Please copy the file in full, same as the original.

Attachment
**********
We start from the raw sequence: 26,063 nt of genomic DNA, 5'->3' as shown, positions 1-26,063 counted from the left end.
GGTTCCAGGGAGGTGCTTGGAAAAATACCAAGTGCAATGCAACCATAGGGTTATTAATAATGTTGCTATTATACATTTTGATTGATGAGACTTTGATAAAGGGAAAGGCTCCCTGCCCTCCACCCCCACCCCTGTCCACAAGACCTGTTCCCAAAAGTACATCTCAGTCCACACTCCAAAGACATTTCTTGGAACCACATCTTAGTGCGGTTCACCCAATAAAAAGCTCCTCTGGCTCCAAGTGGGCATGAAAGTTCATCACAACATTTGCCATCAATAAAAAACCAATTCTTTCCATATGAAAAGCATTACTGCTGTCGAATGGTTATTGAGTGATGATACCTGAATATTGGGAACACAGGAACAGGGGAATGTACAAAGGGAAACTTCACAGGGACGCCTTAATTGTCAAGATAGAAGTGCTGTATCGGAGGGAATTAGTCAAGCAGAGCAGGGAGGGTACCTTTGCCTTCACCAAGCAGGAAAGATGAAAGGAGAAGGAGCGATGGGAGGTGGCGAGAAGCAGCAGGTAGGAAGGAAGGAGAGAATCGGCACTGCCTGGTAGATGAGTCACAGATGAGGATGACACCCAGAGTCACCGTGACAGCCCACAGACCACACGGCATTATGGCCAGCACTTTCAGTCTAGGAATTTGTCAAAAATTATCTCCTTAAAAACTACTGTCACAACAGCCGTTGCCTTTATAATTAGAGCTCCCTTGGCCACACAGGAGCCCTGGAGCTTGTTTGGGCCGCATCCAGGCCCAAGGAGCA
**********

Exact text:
We start from the raw sequence: 26,063 nt of genomic DNA, 5'->3' as shown, positions 1-26,063 counted from the left end.
GGTTCCAGGGAGGTGCTTGGAAAAATACCAAGTGCAATGCAACCATAGGGTTATTAATAATGTTGCTATTATACATTTTGATTGATGAGACTTTGATAAAGGGAAAGGCTCCCTGCCCTCCACCCCCACCCCTGTCCACAAGACCTGTTCCCAAAAGTACATCTCAGTCCACACTCCAAAGACATTTCTTGGAACCACATCTTAGTGCGGTTCACCCAATAAAAAGCTCCTCTGGCTCCAAGTGGGCATGAAAGTTCATCACAACATTTGCCATCAATAAAAAACCAATTCTTTCCATATGAAAAGCATTACTGCTGTCGAATGGTTATTGAGTGATGATACCTGAATATTGGGAACACAGGAACAGGGGAATGTACAAAGGGAAACTTCACAGGGACGCCTTAATTGTCAAGATAGAAGTGCTGTATCGGAGGGAATTAGTCAAGCAGAGCAGGGAGGGTACCTTTGCCTTCACCAAGCAGGAAAGATGAAAGGAGAAGGAGCGATGGGAGGTGGCGAGAAGCAGCAGGTAGGAAGGAAGGAGAGAATCGGCACTGCCTGGTAGATGAGTCACAGATGAGGATGACACCCAGAGTCACCGTGACAGCCCACAGACCACACGGCATTATGGCCAGCACTTTCAGTCTAGGAATTTGTCAAAAATTATCTCCTTAAAAACTACTGTCACAACAGCCGTTGCCTTTATAATTAGAGCTCCCTTGGCCACACAGGAGCCCTGGAGCTTGTTTGGGCCGCATCCAGGCCCAAGGAGCA